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Osteoarthritis Osteoarthritis is the most common form of arthritis affecting almost 50% of all people over 60 and almost everybody over the age of 80. It is sometimes called "wear and tear" or degenerative arthritis. Osteoarthritis occurs when the cartilage that covers the end of each bone in a joint starts to break down and wear away, leaving the ends of the bones unprotected. This affects the gliding surface of the bones in the joint and as a result they become painful and difficult to move. After a while, the joint can lose its shape and the bone underneath thickens and grows out the sides, further reducing movement. The large weight-bearing joints (knees, hips and spine) are most often affected, although osteoarthritis can also affect the ankles, neck, hands, lower back, base of the toes, and, as a result of injury or stress, the wrist, elbow, shoulder or jaw. Osteoarthritis is caused by a combination of factors, such as aging, genetic defects in joint cartilage, joint injury, joint stress or overuse through sports or certain occupations, and being overweight. There is no one specific cause. Symptoms Osteoarthritis is often very mild and some people may not realise they have it until an x-ray reveals joint changes. Symptoms tend to start in middle age and morning stiffness in a joint (lasting less than 30 minutes), or a deep ache in a joint which is hard to localise, may be the only initial sign. Twinges of pain may be experienced in older people which tend to be relieved with rest and warmth. People with more pronounced osteoarthritis are likely to have a more persistent pain that increases with use and decreases with rest. Other symptoms include: • stiffness in a joint when the joint has been rested • swelling of the joint caused by an increase in synovial fluid production • bony growths (Heberden's nodes) in finger joints – more common in women TREATMENT OPTIONS Category Examples Comments Simple analgesics Oral non-steroidal anti-inflammatory agents (NSAIDs) Combination analgesics Topical non-steroidal anti-inflammatory agents (NSAIDs) Rubefacients (‘heat’ rubs) Other topical applications Natural / herbal products / supplements [GENERAL SALE] eg, paracetamol (Panadol range, Paracare) [PHARMACY ONLY MEDICINE] eg, Panadol Osteo* [GENERAL SALE] eg, ibuprofen 25s (Advil, Nurofen), naproxen (Sonaflam) [PHARMACIST ONLY MEDICINE] eg, diclofenac 25mg (Voltaren Osteo Tabs, Voltaren Rapid 25) [GENERAL SALE] eg, ibuprofen + paracetamol (Maxigesic [16], Nuromol [12]) [PHARMACY ONLY MEDICINE] eg, ibuprofen + paracetamol (Maxigesic [50, 100], Nuromol [24, 48]) [PHARMACIST ONLY MEDICINE] eg, ibuprofen + codeine (Ibucode Plus, Nurofen Plus) paracetamol + codeine (Panadeine, Panadeine Extra) [GENERAL SALE] eg, ibuprofen (Nurofen Gel), diclofenac (Voltaren Emulgel, Voltaren Osteo Gel 12 Hourly*) [PHARMACY ONLY MEDICINE] eg, etofenamate (Rheumon Gel) [GENERAL SALE] eg, Deep Heat range, Ice Gel, Tiger Balm range [GENERAL SALE] eg, capsaicin (Zostrix*), Anti-Flamme Creme, AntiFlamme Extra Avocado-soybean unsaponifiables (ASU), bromelain, chondroitin, fish oil, folic acid, glucosamine, green lipped mussel, turmeric (eg Turmeric Extra Strength*) Regular paracetamol, two tablets (1g) three or four times daily, is the first choice of treatment for mild-to-moderate osteoarthritis. In many cases regular dosing is more beneficial than taking only when the pain is bad. Maximum dosage of 4g/day may need to be reduced in the elderly. Osteoarthritis is not normally an inflammatory condition but occasionally when there is inflammation a NSAID may provide added benefit to simple analgesia. Ibuprofen is the NSAID least likely to cause stomach irritation. NSAIDs may not be suitable for people on certain other medications or with some medical conditions (eg, asthma, kidney disease – see Refer to Pharmacist). Advise customer to stop taking if stomach upsets, increased bruising or prolonged bleeding occur. Stronger NSAIDs are available on prescription. See Reference Section, OTC Medicines – Precautions. Simple analgesics (eg, paracetamol) should be tried first. Warn customers that codeine is an addictive substance and should not be used for more than three days at a time. Constipation or drowsiness may also occur. Monitor sales and be alert for any customers who may be misusing codeine-containing preparations. NSAIDs may have gastric side effects, particularly long term. See Reference Section, OTC Medicines – Precautions. These treat the body’s inflammatory reaction to injury and reduce pain. These are usually effective at relieving localised muscle aches or pains. Do not apply to broken skin or near the eyes or mucous membranes. Wash hands after applying. Do not use under sealed dressings. May, rarely, cause the same adverse effects as oral NSAIDs. Similar care and consideration before use is recommended. Cause blood vessels in the treated area to open and create a sense of warmth, which masks the sensation of pain. Capsaicin reduces levels of a chemical called substance P, which helps transmit pain impulses to the brain. Has been used to relieve pain in osteoarthritis but may take up to four weeks for an effect. Burning or tingling may occur briefly when applied to the skin. Anti-Flamme helps to stimulate blood flow and has an anti-inflammatory and analgesic action. ASUs help with pain and stiffness of osteoarthritis and may delay progression. Glucosamine appears effective. Evidence for chondroitin has not been consistent. Turmeric is reported to have a natural anti-inflammatory effect. Products with an asterisk have a detailed listing in the Osteoarthritis section of OTC Products, starting on page 253. Targeted Action to relieve joint pain Page 114 HEALTHCARE HANDBOOK 2017-2018 Common Disorders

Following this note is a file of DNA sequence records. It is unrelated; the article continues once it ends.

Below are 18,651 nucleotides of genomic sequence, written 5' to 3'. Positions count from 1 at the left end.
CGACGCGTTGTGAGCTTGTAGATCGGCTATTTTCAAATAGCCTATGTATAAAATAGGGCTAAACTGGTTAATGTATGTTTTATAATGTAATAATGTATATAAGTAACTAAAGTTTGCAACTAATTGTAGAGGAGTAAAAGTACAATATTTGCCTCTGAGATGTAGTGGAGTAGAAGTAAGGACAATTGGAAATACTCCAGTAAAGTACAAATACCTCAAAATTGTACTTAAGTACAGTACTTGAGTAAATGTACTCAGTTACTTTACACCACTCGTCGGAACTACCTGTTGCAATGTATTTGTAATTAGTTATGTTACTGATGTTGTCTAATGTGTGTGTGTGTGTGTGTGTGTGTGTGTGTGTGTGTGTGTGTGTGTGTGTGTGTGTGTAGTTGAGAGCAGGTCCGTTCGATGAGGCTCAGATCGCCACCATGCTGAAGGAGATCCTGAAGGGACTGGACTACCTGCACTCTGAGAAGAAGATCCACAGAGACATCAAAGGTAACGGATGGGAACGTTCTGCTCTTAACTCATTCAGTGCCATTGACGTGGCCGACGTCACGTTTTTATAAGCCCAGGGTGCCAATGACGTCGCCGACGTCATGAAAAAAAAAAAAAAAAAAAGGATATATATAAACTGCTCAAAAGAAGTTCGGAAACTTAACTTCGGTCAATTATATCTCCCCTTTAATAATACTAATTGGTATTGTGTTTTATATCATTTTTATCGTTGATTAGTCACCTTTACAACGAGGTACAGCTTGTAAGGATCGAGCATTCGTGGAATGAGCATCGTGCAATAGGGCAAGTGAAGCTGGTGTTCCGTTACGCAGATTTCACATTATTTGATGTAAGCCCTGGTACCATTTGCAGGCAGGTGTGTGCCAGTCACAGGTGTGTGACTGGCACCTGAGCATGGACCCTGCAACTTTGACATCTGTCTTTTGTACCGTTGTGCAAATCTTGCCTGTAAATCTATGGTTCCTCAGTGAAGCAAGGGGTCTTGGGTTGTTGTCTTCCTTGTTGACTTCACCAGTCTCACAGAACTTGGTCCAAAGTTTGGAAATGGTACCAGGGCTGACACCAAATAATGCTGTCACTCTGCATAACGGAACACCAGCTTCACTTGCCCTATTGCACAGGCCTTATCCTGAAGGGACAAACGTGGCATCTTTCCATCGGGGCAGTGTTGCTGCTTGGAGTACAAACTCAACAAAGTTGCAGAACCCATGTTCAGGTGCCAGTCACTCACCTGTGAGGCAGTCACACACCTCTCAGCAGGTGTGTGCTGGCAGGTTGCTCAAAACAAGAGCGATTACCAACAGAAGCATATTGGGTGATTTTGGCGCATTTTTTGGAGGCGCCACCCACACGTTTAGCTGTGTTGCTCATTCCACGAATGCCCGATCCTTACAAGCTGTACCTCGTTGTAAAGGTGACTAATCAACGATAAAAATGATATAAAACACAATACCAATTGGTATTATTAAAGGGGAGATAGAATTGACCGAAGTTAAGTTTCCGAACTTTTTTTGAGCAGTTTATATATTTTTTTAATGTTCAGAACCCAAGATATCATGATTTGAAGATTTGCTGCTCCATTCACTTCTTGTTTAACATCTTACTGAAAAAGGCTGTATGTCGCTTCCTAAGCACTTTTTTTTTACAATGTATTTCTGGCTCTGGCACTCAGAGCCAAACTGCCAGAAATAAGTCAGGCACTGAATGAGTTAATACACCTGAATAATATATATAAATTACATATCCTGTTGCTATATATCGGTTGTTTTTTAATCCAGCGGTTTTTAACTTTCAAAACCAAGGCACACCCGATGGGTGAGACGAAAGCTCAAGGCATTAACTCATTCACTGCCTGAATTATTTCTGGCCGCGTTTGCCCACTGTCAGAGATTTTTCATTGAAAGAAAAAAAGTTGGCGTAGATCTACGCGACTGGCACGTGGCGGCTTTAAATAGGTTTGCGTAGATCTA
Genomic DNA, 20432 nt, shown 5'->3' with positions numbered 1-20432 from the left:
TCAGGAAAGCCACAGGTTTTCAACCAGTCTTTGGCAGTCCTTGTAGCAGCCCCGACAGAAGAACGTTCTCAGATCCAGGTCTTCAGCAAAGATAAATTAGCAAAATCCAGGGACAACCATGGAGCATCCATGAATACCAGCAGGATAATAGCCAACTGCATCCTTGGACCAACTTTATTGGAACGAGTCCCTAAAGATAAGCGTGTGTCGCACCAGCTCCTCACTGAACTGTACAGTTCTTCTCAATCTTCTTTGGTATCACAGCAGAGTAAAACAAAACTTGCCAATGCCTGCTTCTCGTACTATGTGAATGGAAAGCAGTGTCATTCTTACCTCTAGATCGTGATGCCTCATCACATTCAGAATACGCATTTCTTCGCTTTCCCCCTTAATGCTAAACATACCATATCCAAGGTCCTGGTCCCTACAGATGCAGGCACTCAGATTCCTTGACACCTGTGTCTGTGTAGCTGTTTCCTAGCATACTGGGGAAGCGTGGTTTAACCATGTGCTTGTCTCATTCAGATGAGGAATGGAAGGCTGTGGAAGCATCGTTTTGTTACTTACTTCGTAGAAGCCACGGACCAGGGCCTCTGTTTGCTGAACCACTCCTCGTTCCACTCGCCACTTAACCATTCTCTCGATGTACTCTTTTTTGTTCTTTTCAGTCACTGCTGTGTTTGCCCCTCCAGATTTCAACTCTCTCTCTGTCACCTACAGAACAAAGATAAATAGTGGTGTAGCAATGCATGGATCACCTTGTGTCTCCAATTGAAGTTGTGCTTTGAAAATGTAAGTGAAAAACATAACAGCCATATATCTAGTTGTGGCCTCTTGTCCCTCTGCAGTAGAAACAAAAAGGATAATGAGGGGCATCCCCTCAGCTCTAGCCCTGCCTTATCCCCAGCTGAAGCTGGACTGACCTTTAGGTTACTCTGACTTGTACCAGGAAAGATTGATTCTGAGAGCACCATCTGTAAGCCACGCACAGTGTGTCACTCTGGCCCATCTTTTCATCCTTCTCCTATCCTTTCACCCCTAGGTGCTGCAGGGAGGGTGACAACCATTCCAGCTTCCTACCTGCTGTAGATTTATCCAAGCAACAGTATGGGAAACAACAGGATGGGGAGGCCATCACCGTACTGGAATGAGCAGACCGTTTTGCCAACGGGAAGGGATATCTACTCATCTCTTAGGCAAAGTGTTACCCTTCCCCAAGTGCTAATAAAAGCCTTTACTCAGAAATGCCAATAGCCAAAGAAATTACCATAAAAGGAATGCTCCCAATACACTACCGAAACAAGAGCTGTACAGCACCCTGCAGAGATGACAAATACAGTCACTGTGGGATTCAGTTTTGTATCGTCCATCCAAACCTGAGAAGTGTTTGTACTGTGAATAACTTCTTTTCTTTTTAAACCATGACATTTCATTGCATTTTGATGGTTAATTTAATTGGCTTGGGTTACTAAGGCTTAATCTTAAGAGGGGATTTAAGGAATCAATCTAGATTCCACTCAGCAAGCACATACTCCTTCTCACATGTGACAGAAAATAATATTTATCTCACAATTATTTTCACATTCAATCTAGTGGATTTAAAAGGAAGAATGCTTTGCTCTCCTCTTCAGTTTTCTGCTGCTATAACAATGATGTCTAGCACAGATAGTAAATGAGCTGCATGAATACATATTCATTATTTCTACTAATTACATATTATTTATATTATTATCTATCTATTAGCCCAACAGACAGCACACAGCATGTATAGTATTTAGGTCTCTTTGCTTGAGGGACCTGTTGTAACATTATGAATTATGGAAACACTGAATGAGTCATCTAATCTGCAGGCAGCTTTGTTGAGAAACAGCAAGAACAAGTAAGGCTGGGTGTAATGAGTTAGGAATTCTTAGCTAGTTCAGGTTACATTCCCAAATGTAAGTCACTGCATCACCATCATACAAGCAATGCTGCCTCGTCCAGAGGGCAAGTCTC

CONTINUING OTC EDUCATION over 40. With the progression of osteoarthritis, symptoms become more severe. Inflammation is more common in advanced disease and the joint may feel hot and inflamed. Osteoarthritis may come and go, and some people identify particular times when the pain is worse, eg, in damp, cold or humid weather. Initial assessment When customers say they have “arthritis”, try and establish if they are talking about osteoarthritis or rheumatoid arthritis. Rheumatoid arthritis is a chronic inflammatory autoimmune condition affecting multiple joints, as well as organs body wide, which is treated by a doctor. Paracetamol is the safest long-term medicine for pain relief, and should be tried first. Heat rubs and other topical applications may also help. Refer anybody wishing to take a NSAID long-term to a pharmacist, as well as those with "yes" answers to the Refer to Pharmacist questions. Treatment The aim of treatment is to control pain, maintain physical activity and mobility and limit further injury. Although treatment cannot reverse the changes that have already taken place in the joints, pain-relieving medicines can help the symptoms and make it easier for people to get out and about. Always encourage customers to seek medical advice early for a full assessment and discussion of all treatment options. Non-pharmacological therapy A properly designed exercise programme is considered the most effective nonpharmacological treatment for osteoarthritis. Excercise helps to keep joints moving and reduce overall pain, improve flexibility and increase fitness. Evidence also supports acupuncture as a treatment for osteoarthritis of the knee. Many communities offer exercise programmes just for people with arthritis such as: »» gentle movement to music classes or t’ai chi »» walking groups »» water aerobics, hydrotherapy or swimming classes. The ultimate treatment for osteoarthritis is joint replacement. However, hip and knee replacements have a limited life – about 15 years – before another replacement is required. Replacement is considered only when joint destruction and pain is severe. The improved mobility and quality of life after these operations is often dramatic. Several complementary products claim to help with the symptoms of osteoarthritis. Controversy exists regarding the effectiveness of many of these products; however, they may benefit some individuals and are often worth a trial. Refer to PHARMACIST The following questions aim to identify customers who would benefit from further input from a pharmacist. Your initial assessment may have already provided some answers. Decide if any further questions still need to be asked and refer any “yes” answers to a pharmacist. • Does the person have any other health conditions (eg, heart or lung problems, diabetes, is pregnant or breastfeeding)? • Does the person take any other medication or complementary therapies, either prescribed by a doctor or bought from a shop or supermarket? • Is the pain severe, burning or interfering with movement? • Was the pain caused by trauma or did it start suddenly? • Is there any back pain? • Does the joint look red or does the person feel unwell? • Is the person young (under 40) or elderly? • Has there been stiffness, pain or swelling for more than two weeks? • Does the joint feel unstable or like it is about to give way? • Is there any creaking or a cracking sensation with movement? • Does the person have any allergies to medicines? these joints. • Weight control reduces the load on joints (see Weight Loss). • Heat may be useful before exercise and ice packs after exercise. • Special aids to help with everyday life, eg, opening jars, turning on taps, putting on stockings and picking up objects, are available from some pharmacies and Arthritis New Zealand, see Support Groups, page 212. • Arthritits New Zealand also delivers regular information sessions in some main centres New Zealand-wide (see for more details). • Medicines and their dosage should be reviewed every two to three months because the severity of pain may increase or diminish. Advice for customers • If pain worsens or continues longer than two to three days, see a doctor. • Supportive footwear will help protect joints. See an orthotics expert. • A walking stick for osteoarthritis of the knee and hip helps reduce stress on ¤ No systemic side effects. 1,2 ¤ No drug-to-drug interaction. 2 ¤ In monotherapy Zostrix ® reduces pain by up to 50% and 80% of sufferers experience pain relief. 1 ¤ In combination therapy, Zostrix ® provides up to 33% more pain relief in addition to the analgesia achieved with oral NSAID’s and Paracetamol alone. 2 Ref 1. Altman RD et al. Capsaicin Cream 0.025% as Monotherapy for Osteoarthritis: A Double-Blind Study. Seminars in Arthritis and Rheumatism 1994; 23 (6): 25–33. 2. Deal CH et al. Treatment of arthritis with topical capsaicin: a double-blind trial. Clin Ther 1991: 13 (3): 383–395. AFT Pharmaceuticals, Auckland. TAPS 1733HA. Page 115